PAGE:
Oil Leak Near Oil Pressure Sender

Oil Leak Near Oil Pressure Sender

It took me about two years to finally put a small oil leak to rest. It's now been dry for months, so I can finally claim victory and share the news of how I fixed it. The telltale signs of the leak were ever-present drops of oil on the oil sender wires, and a grimy coating on the belly pan. I replaced the oil sender - no change. I unscrewed the oil sender housing, replaced the crush ring, reinstalled the housing and torqued to proper specs - no change. As part of my motor mount replacement, I replaced the oil pan gasket with a new one, coating both sides of the gasket with Yamabond 4 sealant. That worked great as far as the oil pan gasket was concerned, but I still had that pesky leak in the vicinity of the oil pressure sender!

In a rare, brilliant flash of inspiration here's what I decided to do next. I removed the oil pressure sender and its housing and cleaned the threads thoroughly to remove all oil. I then coated the threads with a small, but even amount of the magic Yamabond 4 sealant. This was done for the threads on both the oil pressure sender and the housing. I let the Yamabond cure for 30 minutes or so and then reassembled everything. I reused my old crush ring, but, to be thorough, you might want to use a new one.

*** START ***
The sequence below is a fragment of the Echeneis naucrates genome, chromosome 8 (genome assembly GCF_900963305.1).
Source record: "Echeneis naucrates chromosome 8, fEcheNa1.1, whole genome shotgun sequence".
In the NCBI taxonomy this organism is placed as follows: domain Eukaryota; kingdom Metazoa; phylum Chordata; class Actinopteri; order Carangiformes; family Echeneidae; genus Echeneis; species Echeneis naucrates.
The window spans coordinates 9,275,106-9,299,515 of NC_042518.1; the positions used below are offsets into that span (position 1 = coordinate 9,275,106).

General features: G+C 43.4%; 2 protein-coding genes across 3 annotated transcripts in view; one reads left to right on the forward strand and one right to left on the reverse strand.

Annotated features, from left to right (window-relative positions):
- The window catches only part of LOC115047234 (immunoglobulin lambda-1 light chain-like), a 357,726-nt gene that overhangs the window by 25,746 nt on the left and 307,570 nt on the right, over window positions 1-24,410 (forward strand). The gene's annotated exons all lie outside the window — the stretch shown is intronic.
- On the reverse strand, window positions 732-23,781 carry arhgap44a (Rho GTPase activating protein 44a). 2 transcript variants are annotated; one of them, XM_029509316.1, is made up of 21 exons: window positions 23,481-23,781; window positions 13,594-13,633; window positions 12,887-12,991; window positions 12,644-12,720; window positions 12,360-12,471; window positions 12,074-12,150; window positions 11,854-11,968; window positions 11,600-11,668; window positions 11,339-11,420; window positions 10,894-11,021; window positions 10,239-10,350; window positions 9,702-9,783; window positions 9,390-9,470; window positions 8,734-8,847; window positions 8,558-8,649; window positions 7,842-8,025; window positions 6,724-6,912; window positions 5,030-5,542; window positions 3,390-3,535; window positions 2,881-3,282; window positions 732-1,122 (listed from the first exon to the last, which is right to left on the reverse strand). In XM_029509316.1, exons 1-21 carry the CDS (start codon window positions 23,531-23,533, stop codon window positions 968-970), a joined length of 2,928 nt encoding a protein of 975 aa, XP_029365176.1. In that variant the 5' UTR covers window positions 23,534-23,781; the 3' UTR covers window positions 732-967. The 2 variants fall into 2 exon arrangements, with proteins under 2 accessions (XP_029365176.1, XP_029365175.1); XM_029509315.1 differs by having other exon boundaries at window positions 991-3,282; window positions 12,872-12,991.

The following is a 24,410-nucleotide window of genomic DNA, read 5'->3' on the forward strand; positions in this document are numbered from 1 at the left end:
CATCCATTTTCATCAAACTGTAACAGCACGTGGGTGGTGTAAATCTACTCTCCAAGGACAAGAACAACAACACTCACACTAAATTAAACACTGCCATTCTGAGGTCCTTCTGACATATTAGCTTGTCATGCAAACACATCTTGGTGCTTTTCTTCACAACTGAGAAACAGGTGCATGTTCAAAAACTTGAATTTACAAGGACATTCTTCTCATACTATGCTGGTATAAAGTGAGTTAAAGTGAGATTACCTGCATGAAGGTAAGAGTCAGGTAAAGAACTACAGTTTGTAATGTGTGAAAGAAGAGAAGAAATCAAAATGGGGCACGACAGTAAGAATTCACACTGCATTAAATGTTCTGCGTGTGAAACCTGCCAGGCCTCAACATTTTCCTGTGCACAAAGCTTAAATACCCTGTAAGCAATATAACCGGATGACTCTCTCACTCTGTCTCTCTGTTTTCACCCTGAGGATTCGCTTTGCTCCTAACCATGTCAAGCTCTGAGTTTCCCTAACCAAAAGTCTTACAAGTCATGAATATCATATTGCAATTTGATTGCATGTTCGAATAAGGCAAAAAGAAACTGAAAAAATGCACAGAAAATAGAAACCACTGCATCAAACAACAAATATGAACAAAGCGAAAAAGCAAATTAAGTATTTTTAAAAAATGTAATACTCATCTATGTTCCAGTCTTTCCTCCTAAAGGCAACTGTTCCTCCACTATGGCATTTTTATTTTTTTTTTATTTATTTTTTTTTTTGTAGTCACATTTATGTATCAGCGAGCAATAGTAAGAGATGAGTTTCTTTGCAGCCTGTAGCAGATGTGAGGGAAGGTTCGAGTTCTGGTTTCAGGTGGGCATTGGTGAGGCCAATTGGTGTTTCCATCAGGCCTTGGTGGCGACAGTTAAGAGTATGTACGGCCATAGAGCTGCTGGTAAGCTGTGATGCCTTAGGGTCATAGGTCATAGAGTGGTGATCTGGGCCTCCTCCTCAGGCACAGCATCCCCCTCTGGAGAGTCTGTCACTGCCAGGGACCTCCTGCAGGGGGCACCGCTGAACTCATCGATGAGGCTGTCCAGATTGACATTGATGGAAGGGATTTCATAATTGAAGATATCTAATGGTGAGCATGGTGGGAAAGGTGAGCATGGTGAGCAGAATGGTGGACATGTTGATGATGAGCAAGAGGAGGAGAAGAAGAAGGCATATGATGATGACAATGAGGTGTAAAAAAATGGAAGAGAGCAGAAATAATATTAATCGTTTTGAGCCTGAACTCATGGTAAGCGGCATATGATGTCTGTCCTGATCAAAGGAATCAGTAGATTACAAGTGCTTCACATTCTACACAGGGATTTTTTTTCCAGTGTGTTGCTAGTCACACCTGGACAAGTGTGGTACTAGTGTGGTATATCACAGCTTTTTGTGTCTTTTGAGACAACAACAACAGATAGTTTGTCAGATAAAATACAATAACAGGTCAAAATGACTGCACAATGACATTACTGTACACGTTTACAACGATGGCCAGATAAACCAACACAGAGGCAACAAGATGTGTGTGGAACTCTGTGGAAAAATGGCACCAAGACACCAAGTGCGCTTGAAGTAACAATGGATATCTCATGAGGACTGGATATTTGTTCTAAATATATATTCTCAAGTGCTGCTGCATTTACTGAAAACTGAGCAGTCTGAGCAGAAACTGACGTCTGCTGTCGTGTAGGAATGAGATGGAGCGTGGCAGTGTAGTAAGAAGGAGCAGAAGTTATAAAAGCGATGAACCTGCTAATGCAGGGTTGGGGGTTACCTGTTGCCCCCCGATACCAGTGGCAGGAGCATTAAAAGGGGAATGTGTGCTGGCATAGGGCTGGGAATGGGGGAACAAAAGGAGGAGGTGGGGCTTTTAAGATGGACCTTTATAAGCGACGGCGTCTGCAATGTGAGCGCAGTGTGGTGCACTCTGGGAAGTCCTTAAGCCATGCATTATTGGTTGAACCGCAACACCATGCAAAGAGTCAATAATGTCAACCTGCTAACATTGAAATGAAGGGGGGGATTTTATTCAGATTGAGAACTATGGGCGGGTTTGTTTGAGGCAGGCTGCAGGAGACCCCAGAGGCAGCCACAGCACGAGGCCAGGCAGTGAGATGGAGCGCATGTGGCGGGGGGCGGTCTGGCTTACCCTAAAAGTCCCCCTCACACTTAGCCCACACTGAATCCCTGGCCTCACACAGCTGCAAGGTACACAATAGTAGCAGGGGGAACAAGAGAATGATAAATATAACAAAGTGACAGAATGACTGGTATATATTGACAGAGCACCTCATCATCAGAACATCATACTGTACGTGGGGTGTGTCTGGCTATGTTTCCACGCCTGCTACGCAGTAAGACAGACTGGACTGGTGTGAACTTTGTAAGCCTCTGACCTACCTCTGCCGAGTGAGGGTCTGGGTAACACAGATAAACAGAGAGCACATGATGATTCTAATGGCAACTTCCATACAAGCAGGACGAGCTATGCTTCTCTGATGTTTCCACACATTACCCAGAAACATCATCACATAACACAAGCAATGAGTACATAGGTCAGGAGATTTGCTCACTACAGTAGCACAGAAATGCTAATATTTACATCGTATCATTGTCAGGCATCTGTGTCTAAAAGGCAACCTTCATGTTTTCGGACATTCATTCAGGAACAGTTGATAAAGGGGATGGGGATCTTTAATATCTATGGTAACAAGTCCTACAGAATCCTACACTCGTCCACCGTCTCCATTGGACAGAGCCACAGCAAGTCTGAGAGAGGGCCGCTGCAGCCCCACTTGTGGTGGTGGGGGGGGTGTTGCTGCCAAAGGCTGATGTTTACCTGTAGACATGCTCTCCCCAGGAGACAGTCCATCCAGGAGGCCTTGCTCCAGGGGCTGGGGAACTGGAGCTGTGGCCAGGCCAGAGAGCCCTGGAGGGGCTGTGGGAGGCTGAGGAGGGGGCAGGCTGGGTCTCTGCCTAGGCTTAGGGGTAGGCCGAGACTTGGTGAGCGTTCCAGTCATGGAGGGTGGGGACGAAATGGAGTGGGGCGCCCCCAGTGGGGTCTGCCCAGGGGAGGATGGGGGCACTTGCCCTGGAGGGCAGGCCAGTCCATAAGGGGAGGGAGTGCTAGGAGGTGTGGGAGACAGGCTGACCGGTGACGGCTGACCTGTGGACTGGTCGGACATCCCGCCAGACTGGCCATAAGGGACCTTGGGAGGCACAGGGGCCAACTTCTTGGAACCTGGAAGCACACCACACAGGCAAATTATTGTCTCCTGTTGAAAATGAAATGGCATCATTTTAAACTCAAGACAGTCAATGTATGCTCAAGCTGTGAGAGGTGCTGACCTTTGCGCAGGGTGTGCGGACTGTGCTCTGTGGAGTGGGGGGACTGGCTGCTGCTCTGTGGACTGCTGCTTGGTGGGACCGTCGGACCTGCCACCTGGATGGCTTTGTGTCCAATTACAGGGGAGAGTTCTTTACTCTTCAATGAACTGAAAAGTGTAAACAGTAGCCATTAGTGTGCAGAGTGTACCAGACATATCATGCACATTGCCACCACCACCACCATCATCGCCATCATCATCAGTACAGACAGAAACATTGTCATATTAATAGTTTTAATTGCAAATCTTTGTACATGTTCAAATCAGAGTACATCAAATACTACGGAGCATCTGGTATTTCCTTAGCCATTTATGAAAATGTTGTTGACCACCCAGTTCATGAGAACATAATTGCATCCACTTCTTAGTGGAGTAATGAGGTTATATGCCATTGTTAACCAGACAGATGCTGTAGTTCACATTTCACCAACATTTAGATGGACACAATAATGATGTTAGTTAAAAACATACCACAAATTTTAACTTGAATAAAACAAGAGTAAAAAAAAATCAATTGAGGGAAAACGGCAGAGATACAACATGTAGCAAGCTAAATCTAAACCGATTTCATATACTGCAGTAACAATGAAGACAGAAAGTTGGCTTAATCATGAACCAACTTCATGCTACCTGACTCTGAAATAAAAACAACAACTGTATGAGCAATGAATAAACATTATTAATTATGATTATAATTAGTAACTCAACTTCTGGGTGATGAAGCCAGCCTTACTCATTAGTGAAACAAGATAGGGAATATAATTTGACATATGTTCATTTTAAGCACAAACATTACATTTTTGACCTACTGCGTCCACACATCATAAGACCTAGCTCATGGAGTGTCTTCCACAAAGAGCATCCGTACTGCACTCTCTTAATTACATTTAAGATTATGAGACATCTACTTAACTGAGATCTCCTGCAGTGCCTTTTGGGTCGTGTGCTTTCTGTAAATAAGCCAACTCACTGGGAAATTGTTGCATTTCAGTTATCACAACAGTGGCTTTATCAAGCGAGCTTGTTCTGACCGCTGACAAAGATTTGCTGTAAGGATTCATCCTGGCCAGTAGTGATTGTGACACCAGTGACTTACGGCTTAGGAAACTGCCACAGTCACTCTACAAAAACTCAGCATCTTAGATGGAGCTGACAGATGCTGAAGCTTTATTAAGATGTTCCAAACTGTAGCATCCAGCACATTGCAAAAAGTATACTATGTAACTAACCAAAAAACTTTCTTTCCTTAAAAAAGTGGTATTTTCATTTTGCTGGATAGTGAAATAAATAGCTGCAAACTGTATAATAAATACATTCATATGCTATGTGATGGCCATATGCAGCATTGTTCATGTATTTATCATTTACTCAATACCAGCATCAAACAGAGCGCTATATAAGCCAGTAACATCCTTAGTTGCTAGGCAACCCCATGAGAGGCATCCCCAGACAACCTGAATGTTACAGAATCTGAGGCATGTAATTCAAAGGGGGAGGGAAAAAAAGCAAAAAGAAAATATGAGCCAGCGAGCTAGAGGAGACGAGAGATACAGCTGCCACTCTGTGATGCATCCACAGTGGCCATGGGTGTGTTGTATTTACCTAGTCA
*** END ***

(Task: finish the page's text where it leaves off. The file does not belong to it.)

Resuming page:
I left my belly pans off for a couple of weeks and, much to my amazement, the oil pressure sender stayed dry! So, I reinstalled the belly pans and took them back off a couple of months later while performing other service. Still dry! No grime on the belly pan at all. So, there you have it. Ride on down to your nearest Yamaha bike shop and pick up a tube of YB4 and give it a try.

Oh, one more thing. As I recall, it can be a little bit difficult (OK, impossible) to get a wench onto the oil pressure sender unless the alternator has been dropped down out of the way. Maybe you can get in there with the appropriate size "stubby" wrench - I don't know, because I didn't have one. I recall wrapping the pressure sender with something to protect it (electrical tape) and then using a pair of Vice Grip pliers to get the thing off and back on. (I see you cringing, and I don't blame you! Hey, it worked for me!) Once the sender was off, removing the housing was pretty easy. It just required a 1/2-inch drive socket wrench. Be careful as you let the housing down, there is a spring that you'll need to pay attention to for proper reinstallation, as well as the crush ring. Also, you will need to catch some oil with a small catch pan, but really not very much comes out.

+Greg Nichols
Alexandria, Virginia
'87 928S4, 5-speed, Venice Blue Metallic

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